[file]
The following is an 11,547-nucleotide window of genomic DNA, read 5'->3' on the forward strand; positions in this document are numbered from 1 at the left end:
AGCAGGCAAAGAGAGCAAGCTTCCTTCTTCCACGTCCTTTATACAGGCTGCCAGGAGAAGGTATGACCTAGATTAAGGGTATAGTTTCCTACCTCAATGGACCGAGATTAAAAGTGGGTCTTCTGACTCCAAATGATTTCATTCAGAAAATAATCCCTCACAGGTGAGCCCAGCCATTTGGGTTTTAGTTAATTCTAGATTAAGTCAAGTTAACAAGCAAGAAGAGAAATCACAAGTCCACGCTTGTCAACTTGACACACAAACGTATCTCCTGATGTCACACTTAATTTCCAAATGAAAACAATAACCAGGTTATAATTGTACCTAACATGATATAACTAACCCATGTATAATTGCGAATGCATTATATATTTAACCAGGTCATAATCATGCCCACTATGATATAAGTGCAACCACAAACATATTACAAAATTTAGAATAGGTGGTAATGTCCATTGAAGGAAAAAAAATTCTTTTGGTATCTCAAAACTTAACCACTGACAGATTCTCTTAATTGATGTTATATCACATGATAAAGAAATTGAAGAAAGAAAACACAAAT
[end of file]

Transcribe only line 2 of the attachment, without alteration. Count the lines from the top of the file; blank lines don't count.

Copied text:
AGCAGGCAAAGAGAGCAAGCTTCCTTCTTCCACGTCCTTTATACAGGCTGCCAGGAGAAGGTATGACCTAGATTAAGGGTATAGTTTCCTACCTCAATGGACCGAGATTAAAAGTGGGTCTTCTGACTCCAAATGATTTCATTCAGAAAATAATCCCTCACAGGTGAGCCCAGCCATTTGGGTTTTAGTTAATTCTAGATTAAGTCAAGTTAACAAGCAAGAAGAGAAATCACAAGTCCACGCTTGTCAACTTGACACACAAACGTATCTCCTGATGTCACACTTAATTTCCAAATGAAAACAATAACCAGGTTATAATTGTACCTAACATGATATAACTAACCCATGTATAATTGCGAATGCATTATATATTTAACCAGGTCATAATCATGCCCACTATGATATAAGTGCAACCACAAACATATTACAAAATTTAGAATAGGTGGTAATGTCCATTGAAGGAAAAAAAATTCTTTTGGTATCTCAAAACTTAACCACTGACAGATTCTCTTAATTGATGTTATATCACATGATAAAGAAATTGAAGAAAGAAAACACAAAT